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Oct. 26, 2011
Criminal and Juvenile Sentencing Law Review

Judges and lawyers across the state are studying how Ohio House Bill 86 changes the way they issue sentences in criminal cases and are learning about the new law through training seminars.

House Bill 86 went into effect on Sept. 30, and the changes in criminal sentencing laws include
shorter prison terms to reduce prison overcrowding, an increase in the threshold for felony theft from $500 to $1,000, and a thorough review of all parole-eligible inmates who are 65 years or older and have already had at least one parole hearing.

Those in the judicial branch are going to courses and webinar sessions to learn more about House Bill 86 and how it will affect their sentencing procedures.

“We prepared ‘cheat sheets’ to guide judges and others through the changes in sentencing and drug penalties,” David Diroll, executive director with the Ohio Criminal Sentencing Commission, said. “I’ll appear before various groups over the next couple of months to help people understand and apply the new rules.”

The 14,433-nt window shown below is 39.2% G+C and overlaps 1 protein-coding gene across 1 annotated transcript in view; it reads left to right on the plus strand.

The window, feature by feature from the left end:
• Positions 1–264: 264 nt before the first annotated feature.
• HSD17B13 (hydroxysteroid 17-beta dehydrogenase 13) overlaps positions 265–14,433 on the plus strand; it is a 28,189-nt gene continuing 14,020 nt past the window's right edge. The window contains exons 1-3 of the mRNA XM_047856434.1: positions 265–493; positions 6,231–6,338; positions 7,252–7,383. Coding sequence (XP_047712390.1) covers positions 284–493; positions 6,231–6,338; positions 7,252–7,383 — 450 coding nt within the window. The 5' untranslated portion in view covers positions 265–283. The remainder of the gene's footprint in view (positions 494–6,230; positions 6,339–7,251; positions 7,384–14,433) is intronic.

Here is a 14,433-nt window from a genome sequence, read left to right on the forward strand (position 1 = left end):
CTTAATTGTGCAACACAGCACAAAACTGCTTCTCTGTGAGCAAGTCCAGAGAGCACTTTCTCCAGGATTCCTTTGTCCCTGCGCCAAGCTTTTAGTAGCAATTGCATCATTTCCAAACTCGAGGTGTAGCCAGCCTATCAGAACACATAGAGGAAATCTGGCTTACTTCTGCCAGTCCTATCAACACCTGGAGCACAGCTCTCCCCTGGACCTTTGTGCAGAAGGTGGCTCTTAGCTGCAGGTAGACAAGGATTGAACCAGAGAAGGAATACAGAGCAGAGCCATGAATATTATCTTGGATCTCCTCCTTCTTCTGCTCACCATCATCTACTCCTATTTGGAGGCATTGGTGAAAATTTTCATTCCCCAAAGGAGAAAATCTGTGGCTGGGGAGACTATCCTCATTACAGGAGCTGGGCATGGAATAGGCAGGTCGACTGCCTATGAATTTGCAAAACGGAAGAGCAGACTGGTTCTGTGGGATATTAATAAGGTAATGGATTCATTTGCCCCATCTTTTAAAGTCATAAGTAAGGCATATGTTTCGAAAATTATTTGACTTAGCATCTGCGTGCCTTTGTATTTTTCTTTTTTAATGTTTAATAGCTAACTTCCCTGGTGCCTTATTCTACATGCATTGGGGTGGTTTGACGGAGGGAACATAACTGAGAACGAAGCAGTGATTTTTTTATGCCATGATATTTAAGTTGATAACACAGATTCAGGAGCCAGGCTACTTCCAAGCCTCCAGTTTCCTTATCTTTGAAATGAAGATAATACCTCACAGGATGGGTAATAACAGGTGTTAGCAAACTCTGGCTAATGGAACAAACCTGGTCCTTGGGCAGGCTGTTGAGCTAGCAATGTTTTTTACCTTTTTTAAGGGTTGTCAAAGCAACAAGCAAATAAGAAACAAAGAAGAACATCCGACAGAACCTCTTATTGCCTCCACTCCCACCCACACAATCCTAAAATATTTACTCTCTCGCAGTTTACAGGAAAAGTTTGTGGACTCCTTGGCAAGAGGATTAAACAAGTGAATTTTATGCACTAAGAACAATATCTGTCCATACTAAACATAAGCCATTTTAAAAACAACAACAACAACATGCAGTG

Juvenile judges will be educated on new laws concerning juvenile sentencing on Dec. 1 during a Judicial College course in Columbus.

The juvenile judges face new rules including one that states 14- and 15-year-olds can no longer be tried as adults. Youths who commit a serious crime must also pass a “competent” test to see if they are fit to stand trial.

Diroll said House Bill 86 “made the most significant changes in felony sentencing law in 15 years.”

Diroll said other training programs scheduled include: Chief Probation Officers on Nov. 3, acting judges with the Judicial College on Nov. 10 and the Marion County Bar Association on Dec. 2.